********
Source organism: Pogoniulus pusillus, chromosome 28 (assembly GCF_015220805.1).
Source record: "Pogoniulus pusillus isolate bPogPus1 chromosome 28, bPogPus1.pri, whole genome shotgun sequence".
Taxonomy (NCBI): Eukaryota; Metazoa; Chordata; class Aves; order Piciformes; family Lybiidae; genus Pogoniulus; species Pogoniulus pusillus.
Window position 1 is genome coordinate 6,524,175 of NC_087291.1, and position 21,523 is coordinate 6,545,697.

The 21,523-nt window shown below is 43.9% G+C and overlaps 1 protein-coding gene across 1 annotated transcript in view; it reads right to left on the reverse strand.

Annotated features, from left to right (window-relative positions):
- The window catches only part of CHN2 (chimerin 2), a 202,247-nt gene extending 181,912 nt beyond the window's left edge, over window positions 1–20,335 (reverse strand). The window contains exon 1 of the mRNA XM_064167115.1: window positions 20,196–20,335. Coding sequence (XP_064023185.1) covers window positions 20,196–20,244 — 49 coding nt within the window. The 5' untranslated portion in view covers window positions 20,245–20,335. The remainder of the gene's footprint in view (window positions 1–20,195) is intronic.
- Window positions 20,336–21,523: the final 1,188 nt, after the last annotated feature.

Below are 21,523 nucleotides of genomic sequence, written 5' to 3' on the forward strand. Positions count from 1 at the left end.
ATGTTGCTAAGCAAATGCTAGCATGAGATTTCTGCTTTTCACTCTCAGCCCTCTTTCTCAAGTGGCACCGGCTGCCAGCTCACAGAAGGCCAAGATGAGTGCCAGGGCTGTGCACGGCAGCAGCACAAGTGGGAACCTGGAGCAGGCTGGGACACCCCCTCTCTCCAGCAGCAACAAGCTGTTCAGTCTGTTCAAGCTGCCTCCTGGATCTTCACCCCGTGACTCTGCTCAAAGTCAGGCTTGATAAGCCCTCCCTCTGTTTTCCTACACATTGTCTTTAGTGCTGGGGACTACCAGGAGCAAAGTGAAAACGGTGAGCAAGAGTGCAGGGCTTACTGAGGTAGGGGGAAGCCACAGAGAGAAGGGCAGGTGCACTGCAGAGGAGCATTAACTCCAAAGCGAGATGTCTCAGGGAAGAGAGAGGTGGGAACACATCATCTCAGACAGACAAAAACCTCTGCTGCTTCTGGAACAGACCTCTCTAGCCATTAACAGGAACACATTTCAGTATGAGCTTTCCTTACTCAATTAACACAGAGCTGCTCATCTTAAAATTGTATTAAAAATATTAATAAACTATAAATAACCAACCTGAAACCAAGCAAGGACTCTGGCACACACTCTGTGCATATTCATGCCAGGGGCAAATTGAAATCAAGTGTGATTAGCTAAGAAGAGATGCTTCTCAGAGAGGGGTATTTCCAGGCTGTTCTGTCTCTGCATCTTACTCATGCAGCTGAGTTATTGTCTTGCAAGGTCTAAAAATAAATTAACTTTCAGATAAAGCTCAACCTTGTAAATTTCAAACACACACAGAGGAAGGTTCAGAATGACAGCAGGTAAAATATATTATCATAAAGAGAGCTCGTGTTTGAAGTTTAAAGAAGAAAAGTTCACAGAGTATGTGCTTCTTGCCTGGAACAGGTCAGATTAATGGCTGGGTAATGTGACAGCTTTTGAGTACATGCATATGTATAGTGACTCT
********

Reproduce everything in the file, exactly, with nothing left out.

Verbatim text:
Source organism: Pogoniulus pusillus, chromosome 28 (assembly GCF_015220805.1).
Source record: "Pogoniulus pusillus isolate bPogPus1 chromosome 28, bPogPus1.pri, whole genome shotgun sequence".
Taxonomy (NCBI): Eukaryota; Metazoa; Chordata; class Aves; order Piciformes; family Lybiidae; genus Pogoniulus; species Pogoniulus pusillus.
Window position 1 is genome coordinate 6,524,175 of NC_087291.1, and position 21,523 is coordinate 6,545,697.

The 21,523-nt window shown below is 43.9% G+C and overlaps 1 protein-coding gene across 1 annotated transcript in view; it reads right to left on the reverse strand.

Annotated features, from left to right (window-relative positions):
- The window catches only part of CHN2 (chimerin 2), a 202,247-nt gene extending 181,912 nt beyond the window's left edge, over window positions 1–20,335 (reverse strand). The window contains exon 1 of the mRNA XM_064167115.1: window positions 20,196–20,335. Coding sequence (XP_064023185.1) covers window positions 20,196–20,244 — 49 coding nt within the window. The 5' untranslated portion in view covers window positions 20,245–20,335. The remainder of the gene's footprint in view (window positions 1–20,195) is intronic.
- Window positions 20,336–21,523: the final 1,188 nt, after the last annotated feature.

Below are 21,523 nucleotides of genomic sequence, written 5' to 3' on the forward strand. Positions count from 1 at the left end.
ATGTTGCTAAGCAAATGCTAGCATGAGATTTCTGCTTTTCACTCTCAGCCCTCTTTCTCAAGTGGCACCGGCTGCCAGCTCACAGAAGGCCAAGATGAGTGCCAGGGCTGTGCACGGCAGCAGCACAAGTGGGAACCTGGAGCAGGCTGGGACACCCCCTCTCTCCAGCAGCAACAAGCTGTTCAGTCTGTTCAAGCTGCCTCCTGGATCTTCACCCCGTGACTCTGCTCAAAGTCAGGCTTGATAAGCCCTCCCTCTGTTTTCCTACACATTGTCTTTAGTGCTGGGGACTACCAGGAGCAAAGTGAAAACGGTGAGCAAGAGTGCAGGGCTTACTGAGGTAGGGGGAAGCCACAGAGAGAAGGGCAGGTGCACTGCAGAGGAGCATTAACTCCAAAGCGAGATGTCTCAGGGAAGAGAGAGGTGGGAACACATCATCTCAGACAGACAAAAACCTCTGCTGCTTCTGGAACAGACCTCTCTAGCCATTAACAGGAACACATTTCAGTATGAGCTTTCCTTACTCAATTAACACAGAGCTGCTCATCTTAAAATTGTATTAAAAATATTAATAAACTATAAATAACCAACCTGAAACCAAGCAAGGACTCTGGCACACACTCTGTGCATATTCATGCCAGGGGCAAATTGAAATCAAGTGTGATTAGCTAAGAAGAGATGCTTCTCAGAGAGGGGTATTTCCAGGCTGTTCTGTCTCTGCATCTTACTCATGCAGCTGAGTTATTGTCTTGCAAGGTCTAAAAATAAATTAACTTTCAGATAAAGCTCAACCTTGTAAATTTCAAACACACACAGAGGAAGGTTCAGAATGACAGCAGGTAAAATATATTATCATAAAGAGAGCTCGTGTTTGAAGTTTAAAGAAGAAAAGTTCACAGAGTATGTGCTTCTTGCCTGGAACAGGTCAGATTAATGGCTGGGTAATGTGACAGCTTTTGAGTACATGCATATGTATAGTGACTCT